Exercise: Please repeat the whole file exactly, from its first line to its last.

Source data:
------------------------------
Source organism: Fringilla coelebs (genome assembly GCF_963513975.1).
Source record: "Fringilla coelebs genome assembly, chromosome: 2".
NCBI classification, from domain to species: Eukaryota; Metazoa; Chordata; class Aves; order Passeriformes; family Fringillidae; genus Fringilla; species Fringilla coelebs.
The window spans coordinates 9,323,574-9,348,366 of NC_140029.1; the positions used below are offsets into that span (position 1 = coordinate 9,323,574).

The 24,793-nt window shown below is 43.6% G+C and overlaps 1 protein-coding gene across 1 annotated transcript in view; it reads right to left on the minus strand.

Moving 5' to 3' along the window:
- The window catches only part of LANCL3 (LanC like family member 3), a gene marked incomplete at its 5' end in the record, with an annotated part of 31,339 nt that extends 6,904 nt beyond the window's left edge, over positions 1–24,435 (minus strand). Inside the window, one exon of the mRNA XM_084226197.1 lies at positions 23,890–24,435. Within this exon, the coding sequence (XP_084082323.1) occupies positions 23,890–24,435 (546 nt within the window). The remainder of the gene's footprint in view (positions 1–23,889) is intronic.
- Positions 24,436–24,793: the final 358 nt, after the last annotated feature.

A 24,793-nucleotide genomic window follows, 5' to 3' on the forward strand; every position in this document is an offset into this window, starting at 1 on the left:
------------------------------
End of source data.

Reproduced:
Source organism: Fringilla coelebs (genome assembly GCF_963513975.1).
Source record: "Fringilla coelebs genome assembly, chromosome: 2".
NCBI classification, from domain to species: Eukaryota; Metazoa; Chordata; class Aves; order Passeriformes; family Fringillidae; genus Fringilla; species Fringilla coelebs.
The window spans coordinates 9,323,574-9,348,366 of NC_140029.1; the positions used below are offsets into that span (position 1 = coordinate 9,323,574).

The 24,793-nt window shown below is 43.6% G+C and overlaps 1 protein-coding gene across 1 annotated transcript in view; it reads right to left on the minus strand.

Moving 5' to 3' along the window:
- The window catches only part of LANCL3 (LanC like family member 3), a gene marked incomplete at its 5' end in the record, with an annotated part of 31,339 nt that extends 6,904 nt beyond the window's left edge, over positions 1–24,435 (minus strand). Inside the window, one exon of the mRNA XM_084226197.1 lies at positions 23,890–24,435. Within this exon, the coding sequence (XP_084082323.1) occupies positions 23,890–24,435 (546 nt within the window). The remainder of the gene's footprint in view (positions 1–23,889) is intronic.
- Positions 24,436–24,793: the final 358 nt, after the last annotated feature.

A 24,793-nucleotide genomic window follows, 5' to 3' on the forward strand; every position in this document is an offset into this window, starting at 1 on the left: